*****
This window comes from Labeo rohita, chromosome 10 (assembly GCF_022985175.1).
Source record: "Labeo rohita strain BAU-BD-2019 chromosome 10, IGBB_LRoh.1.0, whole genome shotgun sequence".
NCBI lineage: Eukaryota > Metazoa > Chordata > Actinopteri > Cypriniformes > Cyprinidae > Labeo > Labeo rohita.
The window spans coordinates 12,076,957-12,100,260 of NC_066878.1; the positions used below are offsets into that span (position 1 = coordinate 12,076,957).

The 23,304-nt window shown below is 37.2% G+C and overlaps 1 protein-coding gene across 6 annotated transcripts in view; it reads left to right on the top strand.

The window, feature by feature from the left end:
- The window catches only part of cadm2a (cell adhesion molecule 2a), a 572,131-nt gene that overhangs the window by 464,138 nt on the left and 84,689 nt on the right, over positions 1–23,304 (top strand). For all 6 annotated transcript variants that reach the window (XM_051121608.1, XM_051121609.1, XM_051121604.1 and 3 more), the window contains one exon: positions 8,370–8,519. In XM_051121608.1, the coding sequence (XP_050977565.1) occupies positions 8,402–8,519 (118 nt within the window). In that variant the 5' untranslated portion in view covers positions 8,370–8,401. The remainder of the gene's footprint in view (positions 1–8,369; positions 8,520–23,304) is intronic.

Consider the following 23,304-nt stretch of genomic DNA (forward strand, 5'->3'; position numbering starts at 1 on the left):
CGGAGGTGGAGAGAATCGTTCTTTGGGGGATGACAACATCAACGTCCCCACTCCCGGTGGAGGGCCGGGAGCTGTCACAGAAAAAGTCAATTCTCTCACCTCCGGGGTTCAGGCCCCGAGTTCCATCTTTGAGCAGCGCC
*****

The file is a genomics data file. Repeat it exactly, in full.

This window comes from Labeo rohita, chromosome 10 (assembly GCF_022985175.1).
Source record: "Labeo rohita strain BAU-BD-2019 chromosome 10, IGBB_LRoh.1.0, whole genome shotgun sequence".
NCBI lineage: Eukaryota > Metazoa > Chordata > Actinopteri > Cypriniformes > Cyprinidae > Labeo > Labeo rohita.
The window spans coordinates 12,076,957-12,100,260 of NC_066878.1; the positions used below are offsets into that span (position 1 = coordinate 12,076,957).

The 23,304-nt window shown below is 37.2% G+C and overlaps 1 protein-coding gene across 6 annotated transcripts in view; it reads left to right on the top strand.

The window, feature by feature from the left end:
- The window catches only part of cadm2a (cell adhesion molecule 2a), a 572,131-nt gene that overhangs the window by 464,138 nt on the left and 84,689 nt on the right, over positions 1–23,304 (top strand). For all 6 annotated transcript variants that reach the window (XM_051121608.1, XM_051121609.1, XM_051121604.1 and 3 more), the window contains one exon: positions 8,370–8,519. In XM_051121608.1, the coding sequence (XP_050977565.1) occupies positions 8,402–8,519 (118 nt within the window). In that variant the 5' untranslated portion in view covers positions 8,370–8,401. The remainder of the gene's footprint in view (positions 1–8,369; positions 8,520–23,304) is intronic.

Consider the following 23,304-nt stretch of genomic DNA (forward strand, 5'->3'; position numbering starts at 1 on the left):
CGGAGGTGGAGAGAATCGTTCTTTGGGGGATGACAACATCAACGTCCCCACTCCCGGTGGAGGGCCGGGAGCTGTCACAGAAAAAGTCAATTCTCTCACCTCCGGGGTTCAGGCCCCGAGTTCCATCTTTGAGCAGCGCC